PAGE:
Thanks to congressional passage of the 2014 Farm Bill, USDA Rural Development received an additional $150 million to help rural communities build or upgrade water and wastewater systems in 40 states and the Commonwealth of Puerto Rico. We are pairing that grant money with an additional $232 million in regular funding to support 116 projects nationwide. Read more »
Nutritional research is key to helping millions of Americans achieve healthier lifestyles.
During the month of April we will take a closer look at USDA’s Groundbreaking Research for a Revitalized Rural America, highlighting ways USDA researchers are improving the lives of Americans in ways you might never imagine, such as using research to inform policy decisions about our nutrition assistance programs, which reach 1 in 4 Americans.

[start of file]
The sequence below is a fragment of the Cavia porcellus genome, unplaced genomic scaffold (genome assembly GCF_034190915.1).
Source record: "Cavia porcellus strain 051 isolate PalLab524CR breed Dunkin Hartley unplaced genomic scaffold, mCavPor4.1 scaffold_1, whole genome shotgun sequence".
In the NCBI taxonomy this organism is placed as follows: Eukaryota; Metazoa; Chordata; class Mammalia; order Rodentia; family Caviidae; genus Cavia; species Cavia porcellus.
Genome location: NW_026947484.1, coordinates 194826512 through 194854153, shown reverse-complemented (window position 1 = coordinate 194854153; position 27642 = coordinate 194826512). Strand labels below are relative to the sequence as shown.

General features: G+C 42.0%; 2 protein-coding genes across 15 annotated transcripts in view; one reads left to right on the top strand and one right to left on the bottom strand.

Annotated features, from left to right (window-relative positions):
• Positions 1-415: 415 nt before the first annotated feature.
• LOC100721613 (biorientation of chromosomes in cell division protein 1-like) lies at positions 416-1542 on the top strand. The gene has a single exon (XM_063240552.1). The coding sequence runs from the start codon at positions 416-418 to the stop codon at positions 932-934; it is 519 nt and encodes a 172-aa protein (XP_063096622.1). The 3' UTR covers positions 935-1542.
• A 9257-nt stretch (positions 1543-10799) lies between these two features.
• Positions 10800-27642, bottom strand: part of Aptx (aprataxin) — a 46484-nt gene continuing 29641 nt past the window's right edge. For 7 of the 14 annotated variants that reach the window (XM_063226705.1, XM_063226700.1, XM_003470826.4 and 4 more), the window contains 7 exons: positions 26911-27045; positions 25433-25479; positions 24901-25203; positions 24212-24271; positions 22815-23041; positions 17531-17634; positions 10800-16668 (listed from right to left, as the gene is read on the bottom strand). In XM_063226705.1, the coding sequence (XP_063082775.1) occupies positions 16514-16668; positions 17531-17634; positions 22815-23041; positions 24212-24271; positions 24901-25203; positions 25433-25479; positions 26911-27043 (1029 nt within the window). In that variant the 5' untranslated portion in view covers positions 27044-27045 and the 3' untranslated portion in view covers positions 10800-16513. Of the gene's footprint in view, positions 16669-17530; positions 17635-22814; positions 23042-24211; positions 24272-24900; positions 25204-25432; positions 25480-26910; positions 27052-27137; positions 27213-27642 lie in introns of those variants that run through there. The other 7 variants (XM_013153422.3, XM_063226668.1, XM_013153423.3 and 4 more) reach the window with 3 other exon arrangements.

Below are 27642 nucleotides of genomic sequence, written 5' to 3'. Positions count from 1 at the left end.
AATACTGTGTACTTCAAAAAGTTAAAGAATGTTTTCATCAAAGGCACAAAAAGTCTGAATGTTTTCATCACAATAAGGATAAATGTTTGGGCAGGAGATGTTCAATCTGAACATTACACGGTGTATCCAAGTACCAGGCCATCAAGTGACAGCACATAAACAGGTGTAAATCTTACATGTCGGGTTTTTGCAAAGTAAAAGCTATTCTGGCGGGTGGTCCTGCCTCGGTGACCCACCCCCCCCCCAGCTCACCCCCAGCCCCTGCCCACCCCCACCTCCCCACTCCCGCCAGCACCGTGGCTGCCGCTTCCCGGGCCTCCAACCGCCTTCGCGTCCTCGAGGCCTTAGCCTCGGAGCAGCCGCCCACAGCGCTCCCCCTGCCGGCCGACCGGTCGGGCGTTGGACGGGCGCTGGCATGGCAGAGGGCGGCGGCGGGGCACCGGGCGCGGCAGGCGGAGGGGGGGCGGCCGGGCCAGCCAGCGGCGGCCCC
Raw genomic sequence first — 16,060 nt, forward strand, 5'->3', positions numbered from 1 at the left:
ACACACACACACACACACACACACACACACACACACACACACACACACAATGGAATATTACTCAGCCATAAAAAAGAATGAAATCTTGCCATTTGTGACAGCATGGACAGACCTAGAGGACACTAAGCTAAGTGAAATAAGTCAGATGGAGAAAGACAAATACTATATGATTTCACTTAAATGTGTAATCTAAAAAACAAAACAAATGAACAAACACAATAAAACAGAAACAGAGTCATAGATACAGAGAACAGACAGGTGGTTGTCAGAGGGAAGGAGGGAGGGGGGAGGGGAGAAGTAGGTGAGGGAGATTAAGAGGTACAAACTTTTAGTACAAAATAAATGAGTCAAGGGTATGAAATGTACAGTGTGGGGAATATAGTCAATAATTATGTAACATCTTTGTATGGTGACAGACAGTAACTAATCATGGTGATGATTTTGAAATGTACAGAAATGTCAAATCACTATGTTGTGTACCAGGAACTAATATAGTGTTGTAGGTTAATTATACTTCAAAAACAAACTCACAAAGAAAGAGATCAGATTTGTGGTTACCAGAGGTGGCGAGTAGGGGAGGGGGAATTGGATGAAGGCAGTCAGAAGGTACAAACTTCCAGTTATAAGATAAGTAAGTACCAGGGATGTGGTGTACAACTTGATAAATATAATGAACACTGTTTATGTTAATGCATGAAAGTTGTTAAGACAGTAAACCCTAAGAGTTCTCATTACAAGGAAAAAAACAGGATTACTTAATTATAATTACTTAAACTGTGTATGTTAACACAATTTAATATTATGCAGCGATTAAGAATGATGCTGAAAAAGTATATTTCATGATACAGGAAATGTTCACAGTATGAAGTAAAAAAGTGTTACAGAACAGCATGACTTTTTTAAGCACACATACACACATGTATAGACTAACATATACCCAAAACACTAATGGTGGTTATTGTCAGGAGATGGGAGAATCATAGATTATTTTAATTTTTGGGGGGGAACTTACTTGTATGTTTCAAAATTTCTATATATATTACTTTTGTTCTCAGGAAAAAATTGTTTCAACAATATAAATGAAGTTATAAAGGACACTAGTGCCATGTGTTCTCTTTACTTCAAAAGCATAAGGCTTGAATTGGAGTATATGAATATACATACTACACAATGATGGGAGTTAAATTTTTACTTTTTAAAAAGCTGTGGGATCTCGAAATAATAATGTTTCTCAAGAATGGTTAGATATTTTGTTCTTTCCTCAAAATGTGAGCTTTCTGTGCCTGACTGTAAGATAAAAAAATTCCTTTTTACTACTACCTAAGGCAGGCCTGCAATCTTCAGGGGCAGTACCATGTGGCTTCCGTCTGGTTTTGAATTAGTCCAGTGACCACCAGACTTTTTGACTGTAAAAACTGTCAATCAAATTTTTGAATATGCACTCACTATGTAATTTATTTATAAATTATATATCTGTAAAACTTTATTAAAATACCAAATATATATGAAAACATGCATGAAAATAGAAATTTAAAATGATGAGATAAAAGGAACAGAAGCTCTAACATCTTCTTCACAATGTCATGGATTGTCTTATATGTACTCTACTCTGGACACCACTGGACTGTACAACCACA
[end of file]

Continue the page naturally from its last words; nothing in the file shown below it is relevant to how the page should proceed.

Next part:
America’s nutrition safety net has a broad reach. SNAP serves millions of hardworking American families, WIC benefits about half of the nation’s infants each year, and the National School Lunch Program touches the lives of about 31 million children every school day, including 21 million low-income children. Because these and other Federal nutrition assistance programs are a critical resource for families seeking a healthy diet with limited resources, USDA’s Food and Nutrition Service knows the importance of shaping them with evidence gathered from rigorous research.
Several flagship studies illustrate how FNS uses research to build the knowledge base about our programs and make continuous improvements to meet the highest nutrition standards: Read more »